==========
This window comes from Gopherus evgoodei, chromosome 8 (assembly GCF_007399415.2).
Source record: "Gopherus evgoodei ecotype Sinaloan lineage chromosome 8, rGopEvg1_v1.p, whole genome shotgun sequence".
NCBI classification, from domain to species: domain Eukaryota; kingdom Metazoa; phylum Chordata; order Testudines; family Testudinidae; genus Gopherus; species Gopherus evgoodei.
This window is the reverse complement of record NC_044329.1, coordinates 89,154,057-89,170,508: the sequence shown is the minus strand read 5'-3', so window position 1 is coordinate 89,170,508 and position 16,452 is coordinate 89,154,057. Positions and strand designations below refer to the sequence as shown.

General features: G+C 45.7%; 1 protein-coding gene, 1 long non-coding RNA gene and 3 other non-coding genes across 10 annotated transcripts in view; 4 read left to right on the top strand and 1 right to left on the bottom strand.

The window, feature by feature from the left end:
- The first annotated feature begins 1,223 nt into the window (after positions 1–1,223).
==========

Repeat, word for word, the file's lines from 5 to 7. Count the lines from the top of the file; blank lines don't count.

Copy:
General features: G+C 45.7%; 1 protein-coding gene, 1 long non-coding RNA gene and 3 other non-coding genes across 10 annotated transcripts in view; 4 read left to right on the top strand and 1 right to left on the bottom strand.

The window, feature by feature from the left end:
- The first annotated feature begins 1,223 nt into the window (after positions 1–1,223).